Source: Douglas Todd: Ottawa rejecting more and more study-visa applicants | Vermilion Standard | Published on: November 16, 2019 | Last Updated: November 16, 2019 2:42 PM EST

“Immigration officials are turning back two of five people applying to study in Canada, with Africans suffering by far the highest rate of rejection.

With Canada now the world’s fastest-growing destination for international students, the Immigration Department has this year been rejecting 39 per cent of study-visa applications, up from a 28 per cent refusal rate in 2014.

Immigration officials say one in 10 applicants are rebuffed for apparent fraud. Others don’t make the cut because they’re unable to prove they have enough money to pay high tuition fees and rents in Canada. Others present study plans that don’t appear to make sense.

Since 2016, Canada has turned down more than 100,000 study visa applicants a year.”

“The rejections are hitting hopefuls from India especially hard, since they have grown into the largest group of foreign students in Canada. Many of India’s 173,000 study-permit holders here hope to eventually obtain permanent resident status so they can get full-time jobs and obtain Canadian citizenship for themselves and family members.

Thirty-seven per cent of would-be international students from India are now being rejected by Canadian officials, causing media outlets such as The Times of India to report recently, “Just as Canada became every Indian student’s hot favourite college destination, rejection rates for study permits soared.”

There were a total of 572,000 international students in Canada at the end of 2018, which makes Canada the world’s fourth biggest destination for global education. Indian nationals make up 30 per cent of foreign students in Canada, followed by China at 24 per cent, and South Korea, France and Vietnam at four per cent each.

On a per capita basis, however, Canada ranks second for foreign students, after Australia. And B.C. has the highest concentration in this country. Total foreign enrolment in Canadian educational institutions has almost doubled since 2014, particularly since the most-sought-after destination, the U.S., has been moderately limiting student and work visas.”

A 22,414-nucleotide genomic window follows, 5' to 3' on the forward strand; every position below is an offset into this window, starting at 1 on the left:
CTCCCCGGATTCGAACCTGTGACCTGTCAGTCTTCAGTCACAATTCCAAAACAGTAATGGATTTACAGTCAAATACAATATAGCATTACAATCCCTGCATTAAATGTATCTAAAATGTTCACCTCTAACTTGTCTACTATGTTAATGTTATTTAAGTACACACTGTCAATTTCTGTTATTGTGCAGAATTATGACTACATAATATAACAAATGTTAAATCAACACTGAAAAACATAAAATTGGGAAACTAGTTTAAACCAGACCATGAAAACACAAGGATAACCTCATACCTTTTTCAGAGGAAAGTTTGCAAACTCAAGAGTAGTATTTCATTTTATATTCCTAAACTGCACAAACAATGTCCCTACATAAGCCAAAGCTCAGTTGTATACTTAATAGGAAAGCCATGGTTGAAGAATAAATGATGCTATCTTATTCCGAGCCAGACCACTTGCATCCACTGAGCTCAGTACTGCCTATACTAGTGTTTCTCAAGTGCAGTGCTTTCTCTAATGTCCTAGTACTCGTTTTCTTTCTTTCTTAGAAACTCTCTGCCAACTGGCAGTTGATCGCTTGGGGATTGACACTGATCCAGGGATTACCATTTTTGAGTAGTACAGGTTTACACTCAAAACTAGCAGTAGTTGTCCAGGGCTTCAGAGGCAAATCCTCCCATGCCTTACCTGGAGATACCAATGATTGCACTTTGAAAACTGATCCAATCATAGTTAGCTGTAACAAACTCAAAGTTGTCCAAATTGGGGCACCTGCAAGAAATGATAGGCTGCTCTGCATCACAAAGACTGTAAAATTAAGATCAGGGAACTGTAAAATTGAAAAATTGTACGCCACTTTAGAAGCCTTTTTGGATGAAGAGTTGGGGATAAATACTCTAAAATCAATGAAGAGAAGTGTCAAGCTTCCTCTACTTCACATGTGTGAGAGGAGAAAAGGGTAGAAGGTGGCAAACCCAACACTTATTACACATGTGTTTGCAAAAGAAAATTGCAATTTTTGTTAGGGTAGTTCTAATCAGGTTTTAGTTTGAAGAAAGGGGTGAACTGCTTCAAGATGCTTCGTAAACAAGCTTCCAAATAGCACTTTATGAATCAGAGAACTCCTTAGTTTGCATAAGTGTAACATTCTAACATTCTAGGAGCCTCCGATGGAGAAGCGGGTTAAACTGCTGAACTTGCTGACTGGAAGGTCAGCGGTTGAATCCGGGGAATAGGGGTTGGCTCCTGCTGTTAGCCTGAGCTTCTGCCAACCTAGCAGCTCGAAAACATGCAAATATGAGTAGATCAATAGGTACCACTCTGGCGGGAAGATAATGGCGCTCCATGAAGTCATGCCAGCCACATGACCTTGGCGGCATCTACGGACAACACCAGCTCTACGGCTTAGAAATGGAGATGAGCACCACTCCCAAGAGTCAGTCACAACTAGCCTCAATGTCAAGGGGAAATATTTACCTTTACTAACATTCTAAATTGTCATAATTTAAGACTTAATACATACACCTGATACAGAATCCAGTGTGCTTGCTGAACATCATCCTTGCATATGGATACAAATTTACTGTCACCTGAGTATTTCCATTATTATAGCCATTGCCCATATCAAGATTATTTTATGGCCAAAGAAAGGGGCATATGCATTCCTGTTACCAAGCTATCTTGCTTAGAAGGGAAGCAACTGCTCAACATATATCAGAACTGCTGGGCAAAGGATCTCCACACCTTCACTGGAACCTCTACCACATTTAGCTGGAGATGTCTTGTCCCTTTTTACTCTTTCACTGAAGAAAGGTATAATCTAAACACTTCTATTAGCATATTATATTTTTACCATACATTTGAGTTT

For instance, Kochhar said he’s aware of applicants who have presented visa officers with forged admission-approval letters from “The University of Nova Scotia,” which doesn’t exist. Others purport to have obtained admission letters from Dalhousie University, in which the word “Dalhousie” is misspelled.

Young applicants from African countries are the most hard hit by refusals, according to recent figures from the Immigration Department.

Eighty-six per cent of applicants from Algeria were rejected this year, as were 82 per cent from Cameroon, 81 per cent from Nigeria, 75 per cent from the Democratic Republic of Congo, 70 per cent from Kenya and 62 per cent from Ghana.

Outside of Africa, Pakistani applicants are also being treated with suspicion, with 81 per cent being refused this year. So were 55 per cent of applicants from Vietnam, 48 per cent from Iran and 40 per cent from the Philippines.

Applicants from China, who make up the second largest group of foreign students in Canada, were generally welcomed. Only 14 per cent were rejected by visa officers.  There were 143,000 Chinese nationals studying in Canada at the end of 2018, more than 50,000 in B.C.

The rate of rejection this year was also low for would-be students from Brazil (18 per cent), the United States (14 per cent), Germany (12 per cent), France and Taiwan (10 per cent) and South Korea (four per cent).”

For a successful Study Permit or Visitor Visa application to Canada
Contact RS Immigration 778-229-0796